“Following this inflation print, the ex-post real policy rate in Turkey is now in negative territory, even if one uses the ceiling of the interest rate corridor of 8.5% as the relevant policy rate,” said Inan Demir, an analyst at Nomura.
Demir argues that to beef up real yield support for TRY, the magnitude of the hikes will have to be larger. But, he also notes that the central bank’s response is constrained as evidenced by its inaction at the December meeting.
“This leaves a weaker TRY as the path of least resistance. Following the December MPC meeting, we had revised our three-month USD/TRY forecast higher to 3.65 and noted there was a risk this level could be reached much sooner. After today's inflation print that risk is now very tangible,” Demir wrote in a note on January 3.
J.P Morgan also thinks the central bank policy response is constrained by the weakening in economic activity and the demands coming from political players for lower interest rates.
President Recep Tayyip Erdogan, who describes himself as “the enemy of interest rates”, once again renewed his call for cheaper credit to boost economic activity on January 4. He asked state banks and central bank to cut interest rates, also urging citizens to sell their FX holdings to support the local currency.
Morgan Stanley maintains its view of a 25bp hike in the policy rate at the January meeting. “However, following today's CPI print, the risks to our call are to the upside as the pressure on the CBT to respond is likely to increase,” analysts at Morgan Stanley said in a research note on January 3.
Goldman Sachs believes the central bank is likely to keep the financial conditions as loose as it can in the environment of terror attacks, debates on constitutional changes and GDP contraction, even if this means a weaker TRY and a temporarily higher inflation rate, as long as this adjustment is orderly. “Although there are risks of a more front-loaded hiking cycle present to keep inflation in check,” the bank says.
The rate setters must take into consideration the global environment, especially the appetite towards emerging economies, when they meet later this month.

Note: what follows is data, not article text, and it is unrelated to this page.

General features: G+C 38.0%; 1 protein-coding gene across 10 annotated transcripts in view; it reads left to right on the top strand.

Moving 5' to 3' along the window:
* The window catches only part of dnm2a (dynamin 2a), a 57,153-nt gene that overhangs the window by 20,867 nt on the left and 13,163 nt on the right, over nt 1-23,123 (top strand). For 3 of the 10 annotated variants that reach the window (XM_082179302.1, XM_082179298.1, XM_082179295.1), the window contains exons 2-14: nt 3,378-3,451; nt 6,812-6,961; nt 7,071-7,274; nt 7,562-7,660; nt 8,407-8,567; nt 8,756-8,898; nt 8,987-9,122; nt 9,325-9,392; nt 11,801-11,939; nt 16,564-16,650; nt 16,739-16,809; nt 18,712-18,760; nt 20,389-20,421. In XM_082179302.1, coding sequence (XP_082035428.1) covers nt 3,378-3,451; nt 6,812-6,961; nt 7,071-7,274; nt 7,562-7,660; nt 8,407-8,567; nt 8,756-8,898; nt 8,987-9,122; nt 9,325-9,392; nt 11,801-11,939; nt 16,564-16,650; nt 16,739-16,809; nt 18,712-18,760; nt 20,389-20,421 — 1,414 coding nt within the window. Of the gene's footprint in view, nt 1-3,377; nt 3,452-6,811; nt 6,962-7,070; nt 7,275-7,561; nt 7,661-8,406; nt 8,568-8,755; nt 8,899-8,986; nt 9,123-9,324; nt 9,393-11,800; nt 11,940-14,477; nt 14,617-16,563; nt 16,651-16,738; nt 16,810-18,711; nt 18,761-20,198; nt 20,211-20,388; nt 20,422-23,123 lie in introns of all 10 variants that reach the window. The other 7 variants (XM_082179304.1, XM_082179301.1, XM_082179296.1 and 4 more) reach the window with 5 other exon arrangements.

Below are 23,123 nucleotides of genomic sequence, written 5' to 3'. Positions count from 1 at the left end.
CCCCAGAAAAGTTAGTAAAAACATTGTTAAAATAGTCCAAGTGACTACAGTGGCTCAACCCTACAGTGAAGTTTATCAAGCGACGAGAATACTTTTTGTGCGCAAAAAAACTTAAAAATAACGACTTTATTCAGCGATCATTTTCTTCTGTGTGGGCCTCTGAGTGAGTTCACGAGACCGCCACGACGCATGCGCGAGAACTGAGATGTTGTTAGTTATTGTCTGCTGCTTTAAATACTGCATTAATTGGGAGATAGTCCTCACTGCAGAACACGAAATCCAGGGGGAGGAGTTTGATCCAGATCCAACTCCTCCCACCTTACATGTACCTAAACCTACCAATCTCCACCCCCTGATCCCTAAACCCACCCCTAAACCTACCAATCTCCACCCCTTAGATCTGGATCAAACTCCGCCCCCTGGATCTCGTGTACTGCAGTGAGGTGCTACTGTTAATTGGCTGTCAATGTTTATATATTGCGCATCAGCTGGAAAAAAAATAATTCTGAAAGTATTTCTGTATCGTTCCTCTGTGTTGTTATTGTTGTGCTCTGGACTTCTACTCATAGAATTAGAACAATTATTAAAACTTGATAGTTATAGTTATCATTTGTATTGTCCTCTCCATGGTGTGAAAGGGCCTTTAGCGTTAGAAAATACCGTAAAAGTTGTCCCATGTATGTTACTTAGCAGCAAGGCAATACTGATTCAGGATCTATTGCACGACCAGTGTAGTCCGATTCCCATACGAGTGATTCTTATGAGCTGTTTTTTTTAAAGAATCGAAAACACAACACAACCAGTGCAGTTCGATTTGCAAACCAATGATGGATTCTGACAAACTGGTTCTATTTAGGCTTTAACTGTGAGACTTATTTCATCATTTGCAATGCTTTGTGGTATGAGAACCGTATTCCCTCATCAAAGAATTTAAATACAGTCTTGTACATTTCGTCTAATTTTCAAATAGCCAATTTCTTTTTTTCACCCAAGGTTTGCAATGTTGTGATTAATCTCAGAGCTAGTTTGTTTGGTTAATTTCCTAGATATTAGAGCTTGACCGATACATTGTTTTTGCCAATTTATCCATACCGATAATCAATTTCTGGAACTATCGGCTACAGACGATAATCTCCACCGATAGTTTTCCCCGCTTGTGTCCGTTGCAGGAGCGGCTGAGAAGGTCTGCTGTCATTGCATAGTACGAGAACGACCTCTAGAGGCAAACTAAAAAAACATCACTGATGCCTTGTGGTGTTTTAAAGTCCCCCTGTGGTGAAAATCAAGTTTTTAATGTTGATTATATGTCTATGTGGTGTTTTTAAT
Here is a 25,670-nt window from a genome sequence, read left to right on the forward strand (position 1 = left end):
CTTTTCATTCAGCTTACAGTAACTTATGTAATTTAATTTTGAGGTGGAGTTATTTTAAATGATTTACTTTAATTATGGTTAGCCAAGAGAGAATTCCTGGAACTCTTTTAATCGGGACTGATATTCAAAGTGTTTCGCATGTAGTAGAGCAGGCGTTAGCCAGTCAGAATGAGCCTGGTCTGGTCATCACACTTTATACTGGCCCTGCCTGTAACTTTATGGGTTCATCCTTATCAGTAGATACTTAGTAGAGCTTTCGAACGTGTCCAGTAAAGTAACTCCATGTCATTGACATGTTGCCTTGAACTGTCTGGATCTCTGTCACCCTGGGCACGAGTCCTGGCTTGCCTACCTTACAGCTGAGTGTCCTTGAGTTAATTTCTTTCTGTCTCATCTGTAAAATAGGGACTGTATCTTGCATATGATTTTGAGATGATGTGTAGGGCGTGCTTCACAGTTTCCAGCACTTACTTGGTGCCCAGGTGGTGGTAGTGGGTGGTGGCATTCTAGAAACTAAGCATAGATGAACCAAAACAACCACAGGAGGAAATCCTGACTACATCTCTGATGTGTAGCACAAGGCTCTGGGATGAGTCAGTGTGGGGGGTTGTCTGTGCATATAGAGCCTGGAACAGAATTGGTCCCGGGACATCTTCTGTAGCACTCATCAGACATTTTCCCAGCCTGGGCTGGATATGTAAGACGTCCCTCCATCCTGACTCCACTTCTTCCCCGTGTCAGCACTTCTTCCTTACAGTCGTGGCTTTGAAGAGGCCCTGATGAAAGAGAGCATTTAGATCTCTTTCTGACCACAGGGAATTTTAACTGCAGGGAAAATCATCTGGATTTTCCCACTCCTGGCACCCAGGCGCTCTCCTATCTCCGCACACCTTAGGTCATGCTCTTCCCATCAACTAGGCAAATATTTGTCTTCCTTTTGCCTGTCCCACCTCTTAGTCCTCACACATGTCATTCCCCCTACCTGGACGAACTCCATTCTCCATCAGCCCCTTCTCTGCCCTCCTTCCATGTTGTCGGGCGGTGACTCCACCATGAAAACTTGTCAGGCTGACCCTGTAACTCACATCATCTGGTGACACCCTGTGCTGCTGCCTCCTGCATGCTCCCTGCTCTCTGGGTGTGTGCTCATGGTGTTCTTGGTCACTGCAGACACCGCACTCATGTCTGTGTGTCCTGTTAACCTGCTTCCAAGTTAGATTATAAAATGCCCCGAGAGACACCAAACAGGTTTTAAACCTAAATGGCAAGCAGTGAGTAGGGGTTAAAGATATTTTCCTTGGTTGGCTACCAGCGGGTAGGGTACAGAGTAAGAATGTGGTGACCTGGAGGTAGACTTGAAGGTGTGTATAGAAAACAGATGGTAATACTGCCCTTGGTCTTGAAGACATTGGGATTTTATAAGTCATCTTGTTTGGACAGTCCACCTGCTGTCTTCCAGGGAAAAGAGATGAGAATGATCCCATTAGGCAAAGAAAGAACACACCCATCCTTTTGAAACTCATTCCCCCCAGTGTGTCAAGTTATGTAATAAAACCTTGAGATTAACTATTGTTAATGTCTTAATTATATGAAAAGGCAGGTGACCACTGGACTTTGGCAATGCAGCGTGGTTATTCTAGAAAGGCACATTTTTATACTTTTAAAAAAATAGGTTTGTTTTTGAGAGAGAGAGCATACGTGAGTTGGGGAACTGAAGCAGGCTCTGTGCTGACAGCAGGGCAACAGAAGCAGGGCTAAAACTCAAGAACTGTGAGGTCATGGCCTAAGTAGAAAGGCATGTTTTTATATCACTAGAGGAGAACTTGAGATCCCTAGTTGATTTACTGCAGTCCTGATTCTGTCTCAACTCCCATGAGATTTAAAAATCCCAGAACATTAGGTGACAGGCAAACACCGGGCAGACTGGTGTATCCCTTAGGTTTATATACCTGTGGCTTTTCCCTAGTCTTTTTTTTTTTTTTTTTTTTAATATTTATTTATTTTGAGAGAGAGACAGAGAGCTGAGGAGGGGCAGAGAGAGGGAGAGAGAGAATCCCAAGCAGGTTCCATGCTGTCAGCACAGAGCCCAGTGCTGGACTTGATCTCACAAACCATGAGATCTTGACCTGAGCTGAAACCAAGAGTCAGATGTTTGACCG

“At this stage, it seems unlikely that emerging markets will be broadly flooded by a fresh wave of capital inflows as there is too much uncertainty about Trump’s policies,” Rabobank said.
The latest data from the Institute of International Finance (IIF) show that emerging market portfolios recorded the lowest total inflows since 2008, as investors responded to global shocks last year by buying fewer of the developing countries' assets, Reuters reported. Non-resident investors cut inflows to emerging market assets to $28 billion in 2016, with debt portfolios recording substantial outflows, the news agency said, citing a report by the IIF.
Global liquidity conditions and rates picture will still be the main determinants of Borsa Istanbul (BIST) equities in 2017, according to TEB BNP Paribas analysts. But they will still keep a close eye on developments regarding the change of political system.
Since Trump won the US presidential elections, BIST-100 sold off 9% in USD terms, underperforming EM equities by 3%, they noted in their Turkey Strategy report. “But, when we analyse the BIST100 index performance in TRY terms, we see a different picture. Since Trump won the elections, BIST100 index has gained 1% in TRY terms. Thus, it is actually the deteriorating dynamics of the currency and not the equity dynamics that led to the underperformance”. MSCI Turkey underperformed MSCI EM by 18% in USD terms last year.
“We are cautiously upbeat on the stock market and recommend an OVERWEIGHT position on Turkish banks vs manufacturers and the BIST100,” says BNP Paribas.
All in all, 2017 will be a difficult year for emerging markets. And for Turkey, with its large current account deficit, high inflation and the slowing economy, this year will be as challenging as 2016. “Turkey’s economy is expected to follow a highly volatile pattern particularly in the first half of the year”, according to local lender Is Bankasi.